• Login Protection: By deploying Multi-Factor Authentication and implementing policies that require complex passwords, you can better protect your business accounts and prevent hackers from gaining access to your data.
  • Access Controls: Access controls should be configured so that shared permissions for directories, files and networks are restricted. The default settings should be “read-only” access to essential files, with limited permissions for write access to critical files and directories. Furthermore, only those needing local admin rights are to be provided with that access.
  • Firewall: Your firewall is your first line of defense for keeping your information safe. A firewall is a particular type of solution that maintains the security of your network. It blocks unauthorized users or suspicious connections from gaining access to your data. Firewalls are deployed via hardware, software, or a combination of the two.
  • Specialized Cybersecurity Software: Third Wall is an application designed to test for ransomware and other cybercrime threats. It adds “canary” files to the My Documents location on your local machine. Should any process touch those files, the local machine is immediately locked down, meaning it will no longer be able to communicate with any network resources.
  • Network Monitoring: Your IT company should be keeping an eye on your systems around the clock, identifying and suspicious activity and addressing it immediately to prevent any negative effects.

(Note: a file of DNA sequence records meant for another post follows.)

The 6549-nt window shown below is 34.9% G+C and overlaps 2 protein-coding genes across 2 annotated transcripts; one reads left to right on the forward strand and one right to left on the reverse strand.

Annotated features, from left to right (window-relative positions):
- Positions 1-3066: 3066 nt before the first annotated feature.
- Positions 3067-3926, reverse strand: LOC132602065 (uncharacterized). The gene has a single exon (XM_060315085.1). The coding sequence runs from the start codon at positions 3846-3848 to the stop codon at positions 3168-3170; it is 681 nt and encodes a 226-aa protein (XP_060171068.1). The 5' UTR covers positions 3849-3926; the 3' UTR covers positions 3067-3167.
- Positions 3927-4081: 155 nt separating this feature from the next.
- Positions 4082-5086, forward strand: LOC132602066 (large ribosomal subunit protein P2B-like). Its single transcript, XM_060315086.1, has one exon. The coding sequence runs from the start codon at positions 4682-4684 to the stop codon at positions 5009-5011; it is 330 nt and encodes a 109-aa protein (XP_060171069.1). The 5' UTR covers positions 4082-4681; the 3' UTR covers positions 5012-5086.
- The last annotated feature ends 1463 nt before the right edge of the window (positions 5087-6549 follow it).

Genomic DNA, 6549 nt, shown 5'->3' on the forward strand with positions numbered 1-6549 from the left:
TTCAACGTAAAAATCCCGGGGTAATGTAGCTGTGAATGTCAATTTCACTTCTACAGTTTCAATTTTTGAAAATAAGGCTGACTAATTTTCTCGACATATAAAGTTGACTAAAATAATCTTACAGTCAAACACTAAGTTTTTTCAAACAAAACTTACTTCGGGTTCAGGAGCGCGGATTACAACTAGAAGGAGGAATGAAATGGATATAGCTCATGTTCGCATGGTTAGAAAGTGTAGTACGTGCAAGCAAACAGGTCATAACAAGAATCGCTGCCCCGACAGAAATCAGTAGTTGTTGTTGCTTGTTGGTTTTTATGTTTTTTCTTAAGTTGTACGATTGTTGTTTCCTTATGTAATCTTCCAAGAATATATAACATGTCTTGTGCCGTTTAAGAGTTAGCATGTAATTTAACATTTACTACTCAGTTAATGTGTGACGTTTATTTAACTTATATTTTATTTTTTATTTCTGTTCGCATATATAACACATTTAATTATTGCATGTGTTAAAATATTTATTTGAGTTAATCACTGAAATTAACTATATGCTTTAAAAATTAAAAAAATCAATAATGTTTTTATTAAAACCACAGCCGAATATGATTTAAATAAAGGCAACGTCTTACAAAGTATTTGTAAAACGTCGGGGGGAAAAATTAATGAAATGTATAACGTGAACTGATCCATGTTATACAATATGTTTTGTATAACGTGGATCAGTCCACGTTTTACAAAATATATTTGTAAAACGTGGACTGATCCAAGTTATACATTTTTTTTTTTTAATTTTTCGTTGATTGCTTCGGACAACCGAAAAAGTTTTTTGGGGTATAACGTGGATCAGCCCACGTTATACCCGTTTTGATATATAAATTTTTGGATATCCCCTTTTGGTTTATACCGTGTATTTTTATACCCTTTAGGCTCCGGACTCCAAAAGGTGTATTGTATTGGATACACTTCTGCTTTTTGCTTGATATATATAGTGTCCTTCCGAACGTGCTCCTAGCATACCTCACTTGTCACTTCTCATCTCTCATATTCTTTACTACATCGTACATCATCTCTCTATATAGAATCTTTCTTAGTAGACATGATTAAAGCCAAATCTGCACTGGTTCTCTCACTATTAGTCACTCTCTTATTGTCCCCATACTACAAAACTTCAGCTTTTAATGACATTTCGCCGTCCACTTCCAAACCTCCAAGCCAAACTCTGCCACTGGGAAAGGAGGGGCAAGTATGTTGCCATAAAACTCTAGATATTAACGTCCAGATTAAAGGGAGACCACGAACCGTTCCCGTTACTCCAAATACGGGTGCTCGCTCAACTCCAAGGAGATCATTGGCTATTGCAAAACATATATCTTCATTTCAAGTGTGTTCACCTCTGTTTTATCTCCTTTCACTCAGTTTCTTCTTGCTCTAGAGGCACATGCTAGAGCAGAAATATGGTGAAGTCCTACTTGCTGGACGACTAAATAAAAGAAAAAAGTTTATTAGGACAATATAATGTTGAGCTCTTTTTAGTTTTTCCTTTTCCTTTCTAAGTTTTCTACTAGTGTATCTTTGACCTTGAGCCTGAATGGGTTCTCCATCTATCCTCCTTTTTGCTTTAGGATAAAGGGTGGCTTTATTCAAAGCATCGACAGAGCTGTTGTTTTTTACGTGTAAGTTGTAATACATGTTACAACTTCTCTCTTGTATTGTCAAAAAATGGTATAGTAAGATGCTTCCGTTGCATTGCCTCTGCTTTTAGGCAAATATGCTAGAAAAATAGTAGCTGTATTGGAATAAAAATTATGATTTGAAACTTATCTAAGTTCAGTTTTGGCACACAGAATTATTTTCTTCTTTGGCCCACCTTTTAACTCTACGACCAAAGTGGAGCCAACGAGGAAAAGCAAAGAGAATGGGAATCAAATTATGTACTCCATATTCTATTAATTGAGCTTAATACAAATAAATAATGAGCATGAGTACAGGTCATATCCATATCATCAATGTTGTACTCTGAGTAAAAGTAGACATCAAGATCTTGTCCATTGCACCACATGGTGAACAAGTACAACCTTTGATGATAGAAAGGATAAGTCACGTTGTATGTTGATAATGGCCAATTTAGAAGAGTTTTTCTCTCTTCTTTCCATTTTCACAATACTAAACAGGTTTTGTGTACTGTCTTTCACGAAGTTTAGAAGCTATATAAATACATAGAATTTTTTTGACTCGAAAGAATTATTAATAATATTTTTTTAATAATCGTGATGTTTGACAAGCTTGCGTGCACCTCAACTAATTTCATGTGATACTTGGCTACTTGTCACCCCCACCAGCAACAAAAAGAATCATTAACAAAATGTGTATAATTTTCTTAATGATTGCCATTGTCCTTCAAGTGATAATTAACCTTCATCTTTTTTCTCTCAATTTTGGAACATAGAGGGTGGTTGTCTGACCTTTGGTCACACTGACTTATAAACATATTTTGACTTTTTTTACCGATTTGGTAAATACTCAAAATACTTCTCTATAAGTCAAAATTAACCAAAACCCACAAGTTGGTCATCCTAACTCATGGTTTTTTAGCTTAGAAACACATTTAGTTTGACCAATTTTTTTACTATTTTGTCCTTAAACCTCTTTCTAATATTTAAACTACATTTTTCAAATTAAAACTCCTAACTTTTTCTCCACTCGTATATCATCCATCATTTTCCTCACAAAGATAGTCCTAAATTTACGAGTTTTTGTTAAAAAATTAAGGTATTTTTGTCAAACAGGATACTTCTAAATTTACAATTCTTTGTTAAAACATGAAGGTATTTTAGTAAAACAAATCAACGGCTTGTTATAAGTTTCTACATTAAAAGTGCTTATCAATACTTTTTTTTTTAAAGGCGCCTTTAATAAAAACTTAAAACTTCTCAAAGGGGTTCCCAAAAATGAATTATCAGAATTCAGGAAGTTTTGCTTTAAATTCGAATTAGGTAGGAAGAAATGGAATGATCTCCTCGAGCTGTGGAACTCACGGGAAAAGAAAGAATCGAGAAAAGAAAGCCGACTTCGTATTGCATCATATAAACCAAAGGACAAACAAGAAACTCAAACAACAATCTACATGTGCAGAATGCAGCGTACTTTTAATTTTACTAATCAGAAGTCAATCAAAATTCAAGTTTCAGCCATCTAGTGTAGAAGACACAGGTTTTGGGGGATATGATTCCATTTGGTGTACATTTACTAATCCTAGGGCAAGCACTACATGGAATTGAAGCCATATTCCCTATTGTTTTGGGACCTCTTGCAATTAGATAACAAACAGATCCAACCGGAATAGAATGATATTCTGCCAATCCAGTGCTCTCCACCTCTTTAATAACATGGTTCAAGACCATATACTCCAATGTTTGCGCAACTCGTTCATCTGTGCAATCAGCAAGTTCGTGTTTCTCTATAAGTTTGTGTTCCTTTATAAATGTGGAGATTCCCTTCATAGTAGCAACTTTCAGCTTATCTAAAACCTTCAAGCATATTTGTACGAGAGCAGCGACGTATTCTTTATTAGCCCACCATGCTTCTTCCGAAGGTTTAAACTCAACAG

• Software Hardening: Whether it’s Microsoft Office 365, your Remote Desktop Protocol or otherwise, the way they’re configured can make it easier or more difficult for hackers to gain access. By reviewing their settings, an IT company can “harden” these systems to make them more secure.
  • Blacklisted Applications: Your IT company should be tracking newly installed applications on your systems and cross-referencing them against those that are known to be unsafe.
  • Data Backup: If you have you have a data backup solution, then it doesn’t matter if your data has been encrypted. You can just replace it with your backup, simple as that.

That’s why you should make a considerable investment in a comprehensive backup data recovery solution so that you can restore your data at a moment’s notice when necessary.

Be sure to:

  • Back up data on a regular basis, both on and offsite.
  • Inspect your backups manually to verify that they maintain their integrity.
  • Secure your backups and keep them independent from the networks and computers they are backing up.
  • Separate your network from the backup storage, so the encryption process is unable to “hop” networks to the backup storage device. This keeps your backup data from being encrypted.

Like this article? Check out the following blogs to learn more:

Why Is Cybersecurity the Number One Concern for CEOs in 2019?

How Can You Focus Your Company on Reliable Anti-malware Strategies?

9 Cybersecurity Terms You Need To Know